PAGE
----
A Great Persecution Broke Out

I have always been fascinated by our propensity to remain in spaces that, if not exactly destructive (though they are often that), they are at the very least not working for us. I usually ask it like this: “I wonder why he/she stays there/continues to do that when they KNOW it’s wrong for them,” and I say it less with wonder than annoyance. The good news is that the “he/she” part is immediately replaced with “we,” because it doesn’t take long for me to remember.

I stayed at a job years after I knew it was time to go. I had relationships for far longer than either of us would’ve categorized as healthy. In almost every area of my life, I can point to patterns that existed past their obvious expiration date. You probably can, too. Not because you and I are particularly unique, but the opposite. This is a human problem that has been a thorn forever.

There’s an interesting passage in the Bible that illustrates this better than our unfulfilling jobs or broken relationships or pointless routines ever could.

That last words Jesus says, in Acts 1:7, are “you will be my witnesses in Jerusalem, and in all Judea and Samaria, and to the ends of the earth.” Essentially, GO and tell everybody everywhere about me and this divine love. And then, in chapter 7, they are STILL in Jerusalem! Now, this was good because the number of disciples in Jerusalem was increasing daily, but this was not good because it was a violation of the specific command of Jesus. Chapter 7 details the murder of Stephen and then chapter 8 starts with this easily overlooked phrase: “on that day a great persecution broke out.” They wouldn’t go, so they were forced to go and then the story of the Church, of us, really begins. Without that great persecution, without those disciples telling everybody everywhere, who knows?

I don’t like to leave until there is a great persecution, either. Aadam Ali (on Physiqonomics) says often, in the context of health and fitness, that nobody changes until the pain of staying the same outgrows the pain of change. This is absolutely true, right?

How many of us are bored, tired, rudderless, aimless, just trying to get through another day with no challenge or big ask of us? Well, there is one challenge; get through another day and not let our soul wilt any more. Sometimes, as in my case, I used to drive to work miserable with a dream in my heart that I couldn’t/wouldn’t pursue. And why? Comfortability, stability, I had been there so long, knew the job inside out, complacency… The driving force behind all of it is fear. What if I can’t get another job? What if I don’t get another girlfriend? What if I’m alone for the rest of my life, living in a car under a bridge by a filthy river thinking about this moment when I threw it all away?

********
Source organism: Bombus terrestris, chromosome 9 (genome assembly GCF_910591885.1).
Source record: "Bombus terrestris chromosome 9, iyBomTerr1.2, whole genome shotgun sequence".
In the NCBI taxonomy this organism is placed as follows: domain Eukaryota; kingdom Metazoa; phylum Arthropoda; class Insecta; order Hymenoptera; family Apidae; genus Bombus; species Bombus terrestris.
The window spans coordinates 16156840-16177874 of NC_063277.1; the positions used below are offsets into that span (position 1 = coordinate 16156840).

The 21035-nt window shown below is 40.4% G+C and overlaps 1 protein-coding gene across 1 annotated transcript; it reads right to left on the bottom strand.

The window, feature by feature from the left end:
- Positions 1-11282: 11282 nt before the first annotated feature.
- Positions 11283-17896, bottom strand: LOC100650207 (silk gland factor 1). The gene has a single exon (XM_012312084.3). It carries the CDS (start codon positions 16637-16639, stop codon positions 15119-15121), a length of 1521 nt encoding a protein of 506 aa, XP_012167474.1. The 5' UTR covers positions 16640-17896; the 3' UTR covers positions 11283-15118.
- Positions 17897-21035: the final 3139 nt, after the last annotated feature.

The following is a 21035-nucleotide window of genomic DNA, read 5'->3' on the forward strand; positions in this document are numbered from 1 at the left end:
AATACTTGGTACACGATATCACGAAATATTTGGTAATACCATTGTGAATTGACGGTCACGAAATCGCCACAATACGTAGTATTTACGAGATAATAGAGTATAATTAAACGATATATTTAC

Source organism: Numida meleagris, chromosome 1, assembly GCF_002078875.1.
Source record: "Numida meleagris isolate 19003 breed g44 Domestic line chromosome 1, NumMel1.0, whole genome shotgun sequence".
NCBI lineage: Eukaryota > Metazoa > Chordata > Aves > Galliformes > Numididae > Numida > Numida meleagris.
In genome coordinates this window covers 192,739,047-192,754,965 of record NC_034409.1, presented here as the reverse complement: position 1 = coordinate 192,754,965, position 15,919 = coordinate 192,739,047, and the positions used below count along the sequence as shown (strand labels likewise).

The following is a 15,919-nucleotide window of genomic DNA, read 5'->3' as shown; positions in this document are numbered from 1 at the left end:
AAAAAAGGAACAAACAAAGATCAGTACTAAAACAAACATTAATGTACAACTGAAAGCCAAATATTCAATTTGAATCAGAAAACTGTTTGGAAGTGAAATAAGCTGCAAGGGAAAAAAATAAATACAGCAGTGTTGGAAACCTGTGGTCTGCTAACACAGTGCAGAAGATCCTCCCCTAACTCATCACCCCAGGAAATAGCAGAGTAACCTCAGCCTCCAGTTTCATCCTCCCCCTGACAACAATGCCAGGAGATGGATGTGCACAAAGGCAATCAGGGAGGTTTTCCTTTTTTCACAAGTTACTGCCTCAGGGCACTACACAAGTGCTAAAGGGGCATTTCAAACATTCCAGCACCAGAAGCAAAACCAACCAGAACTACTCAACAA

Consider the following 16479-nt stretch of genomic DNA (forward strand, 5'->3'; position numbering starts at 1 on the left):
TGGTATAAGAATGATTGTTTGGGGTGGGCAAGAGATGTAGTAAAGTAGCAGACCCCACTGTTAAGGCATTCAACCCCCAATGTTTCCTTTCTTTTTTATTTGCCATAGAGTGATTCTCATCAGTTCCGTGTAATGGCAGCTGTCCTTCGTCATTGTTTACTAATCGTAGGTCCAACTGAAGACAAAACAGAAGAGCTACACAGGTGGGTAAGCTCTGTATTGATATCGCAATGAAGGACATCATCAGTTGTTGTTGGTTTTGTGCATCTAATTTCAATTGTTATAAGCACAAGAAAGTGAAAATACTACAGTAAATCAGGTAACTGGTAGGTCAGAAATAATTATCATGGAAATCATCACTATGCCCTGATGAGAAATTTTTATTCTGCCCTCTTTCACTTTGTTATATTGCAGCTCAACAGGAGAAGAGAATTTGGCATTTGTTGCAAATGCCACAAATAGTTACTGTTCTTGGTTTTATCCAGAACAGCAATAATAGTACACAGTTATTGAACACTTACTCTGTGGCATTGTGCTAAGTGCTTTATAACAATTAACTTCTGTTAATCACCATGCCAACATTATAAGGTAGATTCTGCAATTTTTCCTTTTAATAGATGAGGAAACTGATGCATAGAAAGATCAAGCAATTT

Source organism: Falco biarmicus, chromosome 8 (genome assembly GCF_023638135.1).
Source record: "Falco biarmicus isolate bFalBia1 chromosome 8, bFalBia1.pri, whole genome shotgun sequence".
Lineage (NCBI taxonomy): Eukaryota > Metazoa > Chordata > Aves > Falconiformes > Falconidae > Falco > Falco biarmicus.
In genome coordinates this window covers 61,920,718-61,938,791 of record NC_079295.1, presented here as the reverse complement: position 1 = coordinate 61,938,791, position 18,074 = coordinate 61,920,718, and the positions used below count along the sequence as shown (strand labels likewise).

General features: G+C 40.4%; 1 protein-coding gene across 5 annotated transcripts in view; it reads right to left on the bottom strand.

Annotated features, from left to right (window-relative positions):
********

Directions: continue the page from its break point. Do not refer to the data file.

Of course, there is selfless responsibility and seasons in our lives where we are in valuable places, learning and growing. But my guess is that we mostly know the difference.

You may have heard some variation on this a hundred times from me, but today, this week, all of this is simply a way to celebrate my mom.

Now, my mom is the greatest. She strong, courageous, loyal and the most generous person I have ever known. If you know her, you know this, but what you don’t know is that she gave her 2 weeks notice at her job earlier this week. In our conversation where I told her how proud of her I am, she confessed that she was terrified and was full of second guesses. Faith is like this. It’s why the disciples didn’t leave until chapter 8.

Am I doing the right thing???? What if? What if? WHAT IF?????

In this same conversation, we spoke about her selling that house (the one I grew up in, that she has lived in for 35 years) and moving, too! Can you imagine the automatic negative thoughts in her head? Me, too. We don’t have to imagine, right?

And she did it anyway. Courage isn’t the absence of fear, it’s acting in spite of that monster. This is yet another example of how she’s inspired me in a list of a million. I’ve always wanted to be as beautiful as my mom when I grow up, and never more than right now.

When the disciples finally left, that proved to light the fire that still burns, still changing the world 2,000 years later. Every time I see an act of courage like this, taking steps in the darkness, I lean in and ask, wide-eyed and breathless, what amazing thing is God going to do here? And you know what? Almost every time it’s so much better than I could have ever imagined.

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